At Thursday's "citizen's hours" with Gov. Jeb Bush and Lt. Gov. Toni Jennings, Walton County residents came out in force. Seventeen-year-old Brittany Coplen wanted to talk to the governor about her experiences with big classes.
There was about 40 students almost 45 and that's a lot of kids to have to deal with, especially in difficult area like math or definitely areas in reading, and you can't get as much one-on-one contact if there's that many students.
More than 100 people waited patiently in the Defuniak Springs courthouse Thursday morning for their chance to speak. These citizens’ hours are a way to give Floridians access to state leaders and vice versa.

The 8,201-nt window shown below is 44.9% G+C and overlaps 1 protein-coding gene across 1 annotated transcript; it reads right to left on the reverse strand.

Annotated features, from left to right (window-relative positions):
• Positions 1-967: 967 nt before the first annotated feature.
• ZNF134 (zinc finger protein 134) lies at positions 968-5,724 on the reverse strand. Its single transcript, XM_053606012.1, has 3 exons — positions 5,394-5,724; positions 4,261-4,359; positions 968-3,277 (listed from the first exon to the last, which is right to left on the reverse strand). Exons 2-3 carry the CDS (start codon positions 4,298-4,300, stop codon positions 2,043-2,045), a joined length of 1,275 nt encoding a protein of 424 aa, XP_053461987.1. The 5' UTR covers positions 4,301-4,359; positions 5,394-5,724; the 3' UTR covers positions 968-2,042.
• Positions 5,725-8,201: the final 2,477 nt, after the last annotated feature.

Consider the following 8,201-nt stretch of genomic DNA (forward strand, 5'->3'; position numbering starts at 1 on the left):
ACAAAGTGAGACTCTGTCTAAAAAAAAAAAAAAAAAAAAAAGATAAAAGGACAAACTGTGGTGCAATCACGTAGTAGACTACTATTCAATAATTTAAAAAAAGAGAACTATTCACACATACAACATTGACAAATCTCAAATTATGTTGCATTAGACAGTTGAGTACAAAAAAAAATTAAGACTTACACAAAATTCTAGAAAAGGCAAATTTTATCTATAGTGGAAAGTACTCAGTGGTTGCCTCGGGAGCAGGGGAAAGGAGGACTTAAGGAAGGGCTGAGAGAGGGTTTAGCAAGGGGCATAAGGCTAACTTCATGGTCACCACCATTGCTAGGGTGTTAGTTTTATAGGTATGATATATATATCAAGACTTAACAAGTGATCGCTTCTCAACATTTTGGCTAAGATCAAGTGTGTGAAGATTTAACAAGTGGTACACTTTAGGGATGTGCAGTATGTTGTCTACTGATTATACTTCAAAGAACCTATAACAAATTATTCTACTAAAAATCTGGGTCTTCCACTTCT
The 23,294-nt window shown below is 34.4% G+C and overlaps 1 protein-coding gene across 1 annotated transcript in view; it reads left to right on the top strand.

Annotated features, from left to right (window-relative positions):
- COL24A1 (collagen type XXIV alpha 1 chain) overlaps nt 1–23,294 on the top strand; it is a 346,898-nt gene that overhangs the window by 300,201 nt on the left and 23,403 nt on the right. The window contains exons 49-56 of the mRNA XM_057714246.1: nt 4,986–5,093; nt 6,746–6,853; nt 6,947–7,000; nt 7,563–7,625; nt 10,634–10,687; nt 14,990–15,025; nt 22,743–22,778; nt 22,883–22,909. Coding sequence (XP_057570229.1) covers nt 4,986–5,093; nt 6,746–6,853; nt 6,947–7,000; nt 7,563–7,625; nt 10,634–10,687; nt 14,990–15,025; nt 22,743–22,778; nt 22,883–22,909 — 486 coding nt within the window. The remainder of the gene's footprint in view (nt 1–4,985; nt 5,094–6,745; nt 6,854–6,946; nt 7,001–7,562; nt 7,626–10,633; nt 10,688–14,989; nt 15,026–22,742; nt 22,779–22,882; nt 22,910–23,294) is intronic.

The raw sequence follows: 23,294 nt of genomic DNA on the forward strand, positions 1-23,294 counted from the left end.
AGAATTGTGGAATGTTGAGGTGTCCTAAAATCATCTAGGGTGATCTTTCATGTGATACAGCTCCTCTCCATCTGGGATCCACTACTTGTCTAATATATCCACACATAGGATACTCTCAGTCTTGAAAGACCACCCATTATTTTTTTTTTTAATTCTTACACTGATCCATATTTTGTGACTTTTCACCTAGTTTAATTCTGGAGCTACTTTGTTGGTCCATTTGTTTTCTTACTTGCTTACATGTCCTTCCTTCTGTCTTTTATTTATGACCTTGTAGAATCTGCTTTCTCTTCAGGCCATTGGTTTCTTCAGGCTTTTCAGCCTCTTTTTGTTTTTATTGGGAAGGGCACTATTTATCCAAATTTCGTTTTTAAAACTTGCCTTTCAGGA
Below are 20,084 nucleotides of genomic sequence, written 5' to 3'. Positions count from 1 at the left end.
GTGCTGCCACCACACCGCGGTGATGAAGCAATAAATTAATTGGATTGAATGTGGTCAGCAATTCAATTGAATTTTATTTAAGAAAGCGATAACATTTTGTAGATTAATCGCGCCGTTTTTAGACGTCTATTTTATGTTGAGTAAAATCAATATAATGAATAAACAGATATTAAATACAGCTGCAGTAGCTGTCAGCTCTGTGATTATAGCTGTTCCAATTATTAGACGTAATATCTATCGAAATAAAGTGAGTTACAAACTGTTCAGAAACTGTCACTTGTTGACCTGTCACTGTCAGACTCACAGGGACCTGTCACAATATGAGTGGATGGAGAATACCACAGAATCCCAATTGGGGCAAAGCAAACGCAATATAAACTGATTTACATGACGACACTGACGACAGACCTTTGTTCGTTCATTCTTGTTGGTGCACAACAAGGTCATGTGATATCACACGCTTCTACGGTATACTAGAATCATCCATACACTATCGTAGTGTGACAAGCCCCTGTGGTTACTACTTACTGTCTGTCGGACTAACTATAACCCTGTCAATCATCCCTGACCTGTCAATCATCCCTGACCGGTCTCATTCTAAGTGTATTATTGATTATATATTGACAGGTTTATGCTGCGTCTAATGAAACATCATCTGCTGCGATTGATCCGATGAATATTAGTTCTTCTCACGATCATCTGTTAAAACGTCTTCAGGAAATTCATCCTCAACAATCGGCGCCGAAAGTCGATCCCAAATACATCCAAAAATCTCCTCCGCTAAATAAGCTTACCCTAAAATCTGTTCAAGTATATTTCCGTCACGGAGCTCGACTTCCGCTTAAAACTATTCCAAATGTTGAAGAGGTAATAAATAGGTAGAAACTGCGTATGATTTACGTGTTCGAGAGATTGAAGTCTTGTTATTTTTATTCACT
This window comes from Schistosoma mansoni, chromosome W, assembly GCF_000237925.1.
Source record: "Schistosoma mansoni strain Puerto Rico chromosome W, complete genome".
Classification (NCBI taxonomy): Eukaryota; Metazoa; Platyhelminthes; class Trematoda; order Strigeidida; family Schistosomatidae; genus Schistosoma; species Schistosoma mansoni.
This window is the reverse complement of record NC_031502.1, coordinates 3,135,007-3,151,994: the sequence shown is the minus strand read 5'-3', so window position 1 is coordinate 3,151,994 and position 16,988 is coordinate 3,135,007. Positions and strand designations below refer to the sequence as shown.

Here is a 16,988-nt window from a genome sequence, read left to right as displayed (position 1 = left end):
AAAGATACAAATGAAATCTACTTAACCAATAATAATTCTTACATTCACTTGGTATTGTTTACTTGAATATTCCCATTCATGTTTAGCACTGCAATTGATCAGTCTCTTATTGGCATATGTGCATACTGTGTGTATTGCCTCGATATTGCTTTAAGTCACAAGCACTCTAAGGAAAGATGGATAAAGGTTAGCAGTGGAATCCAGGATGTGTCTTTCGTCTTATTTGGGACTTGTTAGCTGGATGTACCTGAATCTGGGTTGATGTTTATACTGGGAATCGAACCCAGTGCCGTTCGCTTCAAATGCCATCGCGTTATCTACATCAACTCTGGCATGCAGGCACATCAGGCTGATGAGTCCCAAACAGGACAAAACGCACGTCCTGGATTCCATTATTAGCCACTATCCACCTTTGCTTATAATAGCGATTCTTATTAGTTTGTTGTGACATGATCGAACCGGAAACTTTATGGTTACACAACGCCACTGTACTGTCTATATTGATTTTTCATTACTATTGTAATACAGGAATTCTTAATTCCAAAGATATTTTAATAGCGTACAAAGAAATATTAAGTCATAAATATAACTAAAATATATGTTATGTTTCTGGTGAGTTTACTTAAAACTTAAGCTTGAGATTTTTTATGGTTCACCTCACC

Gov. Jeb Bush said, “If you don't come here you don't learn and you can't play a role in providing some assistance, so I love this. I get a chance to be in places where governors and lieutenant governors don't normally get to go.”
Brittany's a bit younger than most people here but she says despite her age, young people can make a difference.
“They shouldn't stay at home and say well, I can't change anything. I think they should be encouraged to come out here and to speak and to be motivated to try and change something,” she says.
She's living proof.
Other citizens talked to the governor about widening Highway 3-31 and the recent closing and layoffs at the Perdue chicken plant. The governor says the state is looking into both issues.